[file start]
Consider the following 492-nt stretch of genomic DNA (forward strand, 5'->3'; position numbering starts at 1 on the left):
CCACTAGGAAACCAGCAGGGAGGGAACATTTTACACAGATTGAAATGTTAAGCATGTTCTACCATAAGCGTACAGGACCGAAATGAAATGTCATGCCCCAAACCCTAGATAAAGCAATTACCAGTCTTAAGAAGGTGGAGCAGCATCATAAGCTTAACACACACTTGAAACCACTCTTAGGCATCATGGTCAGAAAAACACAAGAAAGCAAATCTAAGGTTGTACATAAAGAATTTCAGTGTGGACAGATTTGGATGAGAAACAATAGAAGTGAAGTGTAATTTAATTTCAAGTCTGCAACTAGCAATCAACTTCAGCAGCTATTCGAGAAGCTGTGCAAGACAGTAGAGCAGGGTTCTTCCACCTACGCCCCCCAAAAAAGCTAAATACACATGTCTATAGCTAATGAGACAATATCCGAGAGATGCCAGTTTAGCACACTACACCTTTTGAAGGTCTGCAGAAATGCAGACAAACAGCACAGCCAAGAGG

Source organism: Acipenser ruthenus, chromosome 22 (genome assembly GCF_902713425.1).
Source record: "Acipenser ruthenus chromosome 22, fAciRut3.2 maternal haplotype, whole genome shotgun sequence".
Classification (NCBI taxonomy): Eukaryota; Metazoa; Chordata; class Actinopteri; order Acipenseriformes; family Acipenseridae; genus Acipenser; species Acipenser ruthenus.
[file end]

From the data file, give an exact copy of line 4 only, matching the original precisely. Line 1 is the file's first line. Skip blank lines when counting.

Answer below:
Source record: "Acipenser ruthenus chromosome 22, fAciRut3.2 maternal haplotype, whole genome shotgun sequence".